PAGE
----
if i < len(x.keys) and k == x.keys[i][0]:
                return (x, i)
            elif x.leaf:
                return None
                return self.search_key(k, x.child[i])
            return self.search_key(k, self.root)

    /* Insert the key */
    def insert_key(self, k):
        root = self.root
        if len(root.keys) == (2 * self.t) - 1:
            temp = BTreeNode()
            self.root = temp
            temp.child.insert_key(0, root)
            self.split(temp, 0)
            self.insert_non_full(temp, k)
            self.insert_non_full(root, k)

    /* Insert non full condition */
    def insert_non_full(self, x, k):
        i = len(x.keys) - 1
        if x.leaf:
            x.keys.append((None, None))
            while i >= 0 and k[0] < x.keys[i][0]:
                x.keys[i + 1] = x.keys[i]
                i -= 1
            x.keys[i + 1] = k
            while i >= 0 and k[0] < x.keys[i][0]:
                i -= 1
            i += 1
            if len(x.child[i].keys) == (2 * self.t) - 1:
                self.split(x, i)
                if k[0] > x.keys[i][0]:
                    i += 1
            self.insert_non_full(x.child[i], k)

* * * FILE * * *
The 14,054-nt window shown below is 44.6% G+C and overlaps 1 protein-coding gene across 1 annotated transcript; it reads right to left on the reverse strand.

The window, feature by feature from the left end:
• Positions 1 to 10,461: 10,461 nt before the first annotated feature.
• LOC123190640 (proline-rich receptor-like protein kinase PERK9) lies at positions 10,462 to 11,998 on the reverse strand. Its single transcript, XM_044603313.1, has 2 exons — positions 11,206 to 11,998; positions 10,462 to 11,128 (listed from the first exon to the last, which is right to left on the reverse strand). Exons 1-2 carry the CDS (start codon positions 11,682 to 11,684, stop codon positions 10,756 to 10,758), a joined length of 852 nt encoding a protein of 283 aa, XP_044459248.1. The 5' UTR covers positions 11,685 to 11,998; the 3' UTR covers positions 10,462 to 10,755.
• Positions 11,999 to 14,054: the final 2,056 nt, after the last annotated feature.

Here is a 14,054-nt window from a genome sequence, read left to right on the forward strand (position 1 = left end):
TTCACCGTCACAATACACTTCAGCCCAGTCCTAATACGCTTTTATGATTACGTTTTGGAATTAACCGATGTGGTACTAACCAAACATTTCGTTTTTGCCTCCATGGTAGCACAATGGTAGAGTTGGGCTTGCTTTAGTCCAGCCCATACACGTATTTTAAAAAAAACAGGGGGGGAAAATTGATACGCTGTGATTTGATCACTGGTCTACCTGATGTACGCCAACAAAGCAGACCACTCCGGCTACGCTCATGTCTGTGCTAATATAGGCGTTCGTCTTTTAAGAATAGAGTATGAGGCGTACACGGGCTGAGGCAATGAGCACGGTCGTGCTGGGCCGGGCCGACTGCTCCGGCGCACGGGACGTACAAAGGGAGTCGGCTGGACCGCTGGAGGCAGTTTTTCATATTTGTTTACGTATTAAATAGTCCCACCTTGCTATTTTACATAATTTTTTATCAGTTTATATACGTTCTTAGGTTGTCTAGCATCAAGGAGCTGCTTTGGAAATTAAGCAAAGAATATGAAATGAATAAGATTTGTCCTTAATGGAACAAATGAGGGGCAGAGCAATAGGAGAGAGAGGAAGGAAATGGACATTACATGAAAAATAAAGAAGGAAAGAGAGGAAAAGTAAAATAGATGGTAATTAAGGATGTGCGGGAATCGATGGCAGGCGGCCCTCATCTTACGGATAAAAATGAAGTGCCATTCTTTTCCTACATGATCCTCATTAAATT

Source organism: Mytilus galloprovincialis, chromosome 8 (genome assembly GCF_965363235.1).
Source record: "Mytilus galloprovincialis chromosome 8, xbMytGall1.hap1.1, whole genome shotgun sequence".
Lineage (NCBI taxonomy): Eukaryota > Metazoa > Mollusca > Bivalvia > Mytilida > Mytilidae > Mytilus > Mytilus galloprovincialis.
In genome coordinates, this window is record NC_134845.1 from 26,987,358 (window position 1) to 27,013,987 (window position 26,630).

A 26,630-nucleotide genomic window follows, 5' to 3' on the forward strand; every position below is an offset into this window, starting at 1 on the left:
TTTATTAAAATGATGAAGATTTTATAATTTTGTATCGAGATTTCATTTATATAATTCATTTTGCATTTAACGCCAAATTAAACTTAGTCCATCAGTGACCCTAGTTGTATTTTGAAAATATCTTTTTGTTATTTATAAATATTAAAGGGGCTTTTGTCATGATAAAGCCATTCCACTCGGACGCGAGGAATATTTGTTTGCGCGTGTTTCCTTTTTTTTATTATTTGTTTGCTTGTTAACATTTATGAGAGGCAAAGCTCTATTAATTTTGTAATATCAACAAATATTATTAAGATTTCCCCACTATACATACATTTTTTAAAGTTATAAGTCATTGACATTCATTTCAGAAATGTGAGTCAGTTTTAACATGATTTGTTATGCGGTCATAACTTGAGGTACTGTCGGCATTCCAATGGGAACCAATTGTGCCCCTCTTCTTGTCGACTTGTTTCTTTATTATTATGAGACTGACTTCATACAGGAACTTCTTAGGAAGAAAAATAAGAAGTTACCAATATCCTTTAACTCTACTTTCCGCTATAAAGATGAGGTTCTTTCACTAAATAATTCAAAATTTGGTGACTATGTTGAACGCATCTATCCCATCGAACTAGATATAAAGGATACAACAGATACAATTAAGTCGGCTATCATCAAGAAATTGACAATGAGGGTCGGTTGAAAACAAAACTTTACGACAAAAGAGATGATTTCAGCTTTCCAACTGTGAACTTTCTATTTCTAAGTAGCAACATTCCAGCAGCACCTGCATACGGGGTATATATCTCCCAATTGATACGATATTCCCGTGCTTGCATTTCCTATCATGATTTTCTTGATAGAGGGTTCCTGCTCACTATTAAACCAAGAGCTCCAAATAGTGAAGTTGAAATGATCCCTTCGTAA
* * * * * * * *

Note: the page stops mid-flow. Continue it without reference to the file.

/* Split */
    def split(self, x, i):
        t = self.t
        y = x.child[i]
        z = BTreeNode(y.leaf)
        x.child.insert_key(i + 1, z)
        x.keys.insert_key(i, y.keys[t - 1])
        z.keys = y.keys[t: (2 * t) - 1]
        y.keys = y.keys[0: t - 1]
        if not y.leaf:
            z.child = y.child[t: 2 * t]
            y.child = y.child[0: t - 1]

def main():
    B = BTree(3)

    for i in range(10):
        B.insert_key((i, 2 * i))


    if B.search_key(8) is not None:
        print("nNot found")

if __name__ == '__main__':

Searching Complexity on B Tree

Worst case Time complexity: Θ(log n)

Average case Time complexity: Θ(log n)

Best case Time complexity: Θ(log n)

Average case Space complexity: Θ(n)

Worst case Space complexity: Θ(n)


B Tree Applications

  • databases and file systems
  • to store blocks of data (secondary storage media)
  • multilevel indexing